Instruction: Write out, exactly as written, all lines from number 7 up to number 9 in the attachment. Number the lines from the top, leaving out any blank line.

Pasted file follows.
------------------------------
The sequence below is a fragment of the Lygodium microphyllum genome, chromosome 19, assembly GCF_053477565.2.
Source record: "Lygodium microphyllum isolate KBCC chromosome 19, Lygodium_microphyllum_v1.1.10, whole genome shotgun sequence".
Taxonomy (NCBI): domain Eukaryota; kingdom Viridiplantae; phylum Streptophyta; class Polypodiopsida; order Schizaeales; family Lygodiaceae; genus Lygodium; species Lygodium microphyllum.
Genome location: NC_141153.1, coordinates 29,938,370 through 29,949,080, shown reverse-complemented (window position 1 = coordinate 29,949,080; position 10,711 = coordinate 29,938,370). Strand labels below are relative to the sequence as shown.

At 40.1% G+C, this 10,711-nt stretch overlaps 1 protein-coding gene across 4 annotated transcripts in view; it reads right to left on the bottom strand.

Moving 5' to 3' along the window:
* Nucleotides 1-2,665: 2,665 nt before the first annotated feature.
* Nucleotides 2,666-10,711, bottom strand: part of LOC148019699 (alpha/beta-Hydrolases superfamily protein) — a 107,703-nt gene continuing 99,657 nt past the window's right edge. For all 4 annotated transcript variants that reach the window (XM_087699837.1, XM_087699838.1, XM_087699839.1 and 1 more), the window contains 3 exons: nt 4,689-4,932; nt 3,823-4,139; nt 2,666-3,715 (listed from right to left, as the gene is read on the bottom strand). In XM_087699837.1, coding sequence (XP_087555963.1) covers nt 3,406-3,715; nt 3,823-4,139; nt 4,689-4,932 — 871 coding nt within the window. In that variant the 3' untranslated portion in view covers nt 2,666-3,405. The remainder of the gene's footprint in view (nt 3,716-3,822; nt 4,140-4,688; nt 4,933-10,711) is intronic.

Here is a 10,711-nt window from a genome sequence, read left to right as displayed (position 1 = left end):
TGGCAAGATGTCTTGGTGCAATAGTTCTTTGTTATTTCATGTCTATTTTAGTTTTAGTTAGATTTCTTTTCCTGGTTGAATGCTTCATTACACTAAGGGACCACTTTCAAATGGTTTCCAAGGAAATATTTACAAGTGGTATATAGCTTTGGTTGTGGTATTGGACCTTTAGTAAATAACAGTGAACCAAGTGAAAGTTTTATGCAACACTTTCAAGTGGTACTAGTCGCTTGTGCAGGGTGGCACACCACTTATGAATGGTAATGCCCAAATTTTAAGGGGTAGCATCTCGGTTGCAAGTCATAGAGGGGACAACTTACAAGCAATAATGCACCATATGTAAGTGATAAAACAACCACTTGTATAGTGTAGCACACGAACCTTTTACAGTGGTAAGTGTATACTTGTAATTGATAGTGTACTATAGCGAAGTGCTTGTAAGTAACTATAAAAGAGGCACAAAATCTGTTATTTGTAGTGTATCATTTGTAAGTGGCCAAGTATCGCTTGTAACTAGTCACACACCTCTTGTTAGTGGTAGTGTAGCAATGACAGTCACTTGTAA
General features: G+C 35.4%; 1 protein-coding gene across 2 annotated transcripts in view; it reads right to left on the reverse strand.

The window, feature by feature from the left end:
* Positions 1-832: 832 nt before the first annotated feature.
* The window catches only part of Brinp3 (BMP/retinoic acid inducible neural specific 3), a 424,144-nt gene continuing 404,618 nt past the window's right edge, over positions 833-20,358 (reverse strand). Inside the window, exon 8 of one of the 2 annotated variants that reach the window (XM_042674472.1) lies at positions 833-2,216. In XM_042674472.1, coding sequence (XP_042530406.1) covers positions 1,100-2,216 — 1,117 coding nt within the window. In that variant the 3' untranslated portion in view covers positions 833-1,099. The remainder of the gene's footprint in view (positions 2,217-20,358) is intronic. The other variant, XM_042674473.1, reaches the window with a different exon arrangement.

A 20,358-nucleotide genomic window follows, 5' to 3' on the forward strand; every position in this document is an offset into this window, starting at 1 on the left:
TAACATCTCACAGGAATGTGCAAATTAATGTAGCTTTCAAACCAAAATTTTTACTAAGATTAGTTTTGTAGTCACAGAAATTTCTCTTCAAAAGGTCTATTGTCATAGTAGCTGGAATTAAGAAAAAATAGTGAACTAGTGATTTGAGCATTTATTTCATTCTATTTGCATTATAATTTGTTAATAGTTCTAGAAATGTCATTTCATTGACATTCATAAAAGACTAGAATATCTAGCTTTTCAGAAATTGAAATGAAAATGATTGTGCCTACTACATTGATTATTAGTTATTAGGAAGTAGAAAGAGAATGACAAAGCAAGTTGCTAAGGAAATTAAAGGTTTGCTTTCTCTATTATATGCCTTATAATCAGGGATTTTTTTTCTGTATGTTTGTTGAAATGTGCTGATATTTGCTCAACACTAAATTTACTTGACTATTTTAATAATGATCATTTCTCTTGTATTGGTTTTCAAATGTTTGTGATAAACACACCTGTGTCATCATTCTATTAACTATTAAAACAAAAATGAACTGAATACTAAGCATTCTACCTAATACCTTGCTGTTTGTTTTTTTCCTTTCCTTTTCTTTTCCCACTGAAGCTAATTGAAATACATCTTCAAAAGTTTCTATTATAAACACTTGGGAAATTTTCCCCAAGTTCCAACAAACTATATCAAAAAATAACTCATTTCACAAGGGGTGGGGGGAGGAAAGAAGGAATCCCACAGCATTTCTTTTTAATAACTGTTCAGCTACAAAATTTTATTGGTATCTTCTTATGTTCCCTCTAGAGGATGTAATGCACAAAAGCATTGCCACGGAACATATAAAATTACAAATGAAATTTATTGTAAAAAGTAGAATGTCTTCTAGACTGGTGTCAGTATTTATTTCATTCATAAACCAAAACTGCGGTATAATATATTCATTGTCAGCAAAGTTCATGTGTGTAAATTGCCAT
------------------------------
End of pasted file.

* Nucleotides 1-2,665: 2,665 nt before the first annotated feature.
* Nucleotides 2,666-10,711, bottom strand: part of LOC148019699 (alpha/beta-Hydrolases superfamily protein) — a 107,703-nt gene continuing 99,657 nt past the window's right edge. For all 4 annotated transcript variants that reach the window (XM_087699837.1, XM_087699838.1, XM_087699839.1 and 1 more), the window contains 3 exons: nt 4,689-4,932; nt 3,823-4,139; nt 2,666-3,715 (listed from right to left, as the gene is read on the bottom strand). In XM_087699837.1, coding sequence (XP_087555963.1) covers nt 3,406-3,715; nt 3,823-4,139; nt 4,689-4,932 — 871 coding nt within the window. In that variant the 3' untranslated portion in view covers nt 2,666-3,405. The remainder of the gene's footprint in view (nt 3,716-3,822; nt 4,140-4,688; nt 4,933-10,711) is intronic.

Here is a 10,711-nt window from a genome sequence, read left to right as displayed (position 1 = left end):